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Monday 6 July 2015

Ladybird contamination on the rise

2nd February, 2012 by Sally Easton MW

Ladybird taint is thought to be on the rise and cool climate regions are particularly vulnerable as climate warming allows these species to migrate into previously unpalatable regions.

While ladybirds (coccinellidae) are a common natural predator for aphids and mealybugs, with some insects being introduced from Asia at the beginning of the 1900s for this purpose, when they accidentally get in with the grapes at harvest they produce IPMP (2-isopropyl-3-methoxypyrazine), a powerful compound that taints the resulting wine.

Presenting on day two of the 8th International Cool Climate Symposium in Hobart, Tasmania, Kevin Ker, of Brock University in Canada called it “a good beetle with bad habits”, adding “in 2001 in Ontario the insect caused the dumping of 1 million litres of wine.”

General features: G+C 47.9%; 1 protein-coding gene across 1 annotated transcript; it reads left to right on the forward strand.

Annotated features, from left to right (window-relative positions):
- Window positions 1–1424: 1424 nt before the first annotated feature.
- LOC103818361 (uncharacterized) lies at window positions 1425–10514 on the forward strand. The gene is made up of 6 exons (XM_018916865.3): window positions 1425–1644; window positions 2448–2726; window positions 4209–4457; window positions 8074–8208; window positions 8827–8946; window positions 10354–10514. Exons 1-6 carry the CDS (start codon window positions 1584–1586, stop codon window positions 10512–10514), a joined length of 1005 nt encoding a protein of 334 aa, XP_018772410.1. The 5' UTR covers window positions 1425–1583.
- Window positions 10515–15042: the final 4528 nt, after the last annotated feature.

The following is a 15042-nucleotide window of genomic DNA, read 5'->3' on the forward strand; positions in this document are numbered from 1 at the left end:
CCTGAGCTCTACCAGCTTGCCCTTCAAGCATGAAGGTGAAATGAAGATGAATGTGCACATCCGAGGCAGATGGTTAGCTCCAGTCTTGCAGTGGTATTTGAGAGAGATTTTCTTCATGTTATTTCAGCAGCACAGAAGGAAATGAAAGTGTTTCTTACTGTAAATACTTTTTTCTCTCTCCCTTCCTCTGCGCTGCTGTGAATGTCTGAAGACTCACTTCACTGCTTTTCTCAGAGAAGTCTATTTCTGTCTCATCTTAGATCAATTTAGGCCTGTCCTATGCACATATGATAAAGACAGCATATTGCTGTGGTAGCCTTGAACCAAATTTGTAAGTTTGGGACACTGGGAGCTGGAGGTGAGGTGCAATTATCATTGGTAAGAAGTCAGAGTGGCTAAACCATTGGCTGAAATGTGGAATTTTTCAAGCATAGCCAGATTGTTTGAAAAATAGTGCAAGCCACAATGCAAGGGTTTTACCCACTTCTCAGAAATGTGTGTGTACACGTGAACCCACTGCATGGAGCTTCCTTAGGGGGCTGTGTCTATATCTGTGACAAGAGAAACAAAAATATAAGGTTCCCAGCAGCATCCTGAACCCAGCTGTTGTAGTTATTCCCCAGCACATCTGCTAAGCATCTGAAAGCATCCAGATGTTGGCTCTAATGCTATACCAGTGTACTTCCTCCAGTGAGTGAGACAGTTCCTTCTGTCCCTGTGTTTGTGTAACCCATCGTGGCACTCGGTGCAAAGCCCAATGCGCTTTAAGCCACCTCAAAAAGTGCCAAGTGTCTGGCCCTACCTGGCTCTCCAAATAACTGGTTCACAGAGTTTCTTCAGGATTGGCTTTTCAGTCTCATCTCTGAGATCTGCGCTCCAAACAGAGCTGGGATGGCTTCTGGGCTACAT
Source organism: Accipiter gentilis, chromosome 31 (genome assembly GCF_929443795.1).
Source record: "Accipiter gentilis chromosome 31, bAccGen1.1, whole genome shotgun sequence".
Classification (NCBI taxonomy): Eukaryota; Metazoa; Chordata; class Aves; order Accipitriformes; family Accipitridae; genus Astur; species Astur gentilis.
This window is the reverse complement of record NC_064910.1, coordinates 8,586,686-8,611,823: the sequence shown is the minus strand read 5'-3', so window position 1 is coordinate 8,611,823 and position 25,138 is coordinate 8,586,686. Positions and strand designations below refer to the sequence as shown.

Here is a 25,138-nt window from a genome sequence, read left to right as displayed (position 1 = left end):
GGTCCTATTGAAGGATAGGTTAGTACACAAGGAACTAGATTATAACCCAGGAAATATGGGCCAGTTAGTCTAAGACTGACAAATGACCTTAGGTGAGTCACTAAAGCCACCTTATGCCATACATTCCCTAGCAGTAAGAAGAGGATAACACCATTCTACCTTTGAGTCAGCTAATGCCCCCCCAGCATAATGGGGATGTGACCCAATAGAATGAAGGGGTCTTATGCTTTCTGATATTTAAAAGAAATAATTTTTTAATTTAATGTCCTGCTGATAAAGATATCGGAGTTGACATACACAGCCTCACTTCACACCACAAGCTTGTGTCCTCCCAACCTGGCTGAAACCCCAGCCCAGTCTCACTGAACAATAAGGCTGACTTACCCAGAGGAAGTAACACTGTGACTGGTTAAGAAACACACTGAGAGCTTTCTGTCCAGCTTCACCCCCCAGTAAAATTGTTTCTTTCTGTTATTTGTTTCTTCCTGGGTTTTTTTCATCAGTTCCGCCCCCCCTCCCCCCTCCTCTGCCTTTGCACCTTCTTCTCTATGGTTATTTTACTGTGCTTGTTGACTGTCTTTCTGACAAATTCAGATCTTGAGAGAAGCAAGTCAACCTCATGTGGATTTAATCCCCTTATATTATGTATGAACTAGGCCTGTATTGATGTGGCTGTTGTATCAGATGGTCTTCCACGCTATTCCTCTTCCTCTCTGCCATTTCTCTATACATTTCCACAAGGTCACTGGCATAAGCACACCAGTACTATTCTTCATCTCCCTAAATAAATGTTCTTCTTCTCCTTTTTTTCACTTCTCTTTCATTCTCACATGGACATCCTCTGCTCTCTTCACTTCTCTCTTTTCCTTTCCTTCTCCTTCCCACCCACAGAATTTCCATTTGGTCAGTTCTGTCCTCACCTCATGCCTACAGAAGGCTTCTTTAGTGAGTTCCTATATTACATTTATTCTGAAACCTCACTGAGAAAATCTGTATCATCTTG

With a detection threshold around one part per thousand, Ker said the taint has flavours of “peanuts, asparagus, bell pepper, earth. It’s herbaceous and bitter. And once the wine is made cleaning it up is virtually impossible.”

Research into a sustainable management solution has been carried out over the last decade, and remains an ongoing research area. The bugs migrate to vineyards in the autumn, attracted by healthy, undamaged fruit, of which vineyards are generally full at this time of year.

Traditional insecticide treatments work, but their application so close to harvest time causes concerns about pesticide residues and wine quality.

Trials of more sustainable solutions to date have found that spraying potassium metabisulphite in the vineyard works as an effective repellent to the ladybirds “reducing the number of lady beetles on vines below sensory threshold levels”, Ker said. Additionally, potassium metabisulphite does not affect the fermentation process.

These beetles are “an increasing threat to the global wine industry” said Ker, who described ladybirds as “a hitchhiker that we really don’t like.” The issue is not just restricted to north America: some European vineyards are also known to be affected.

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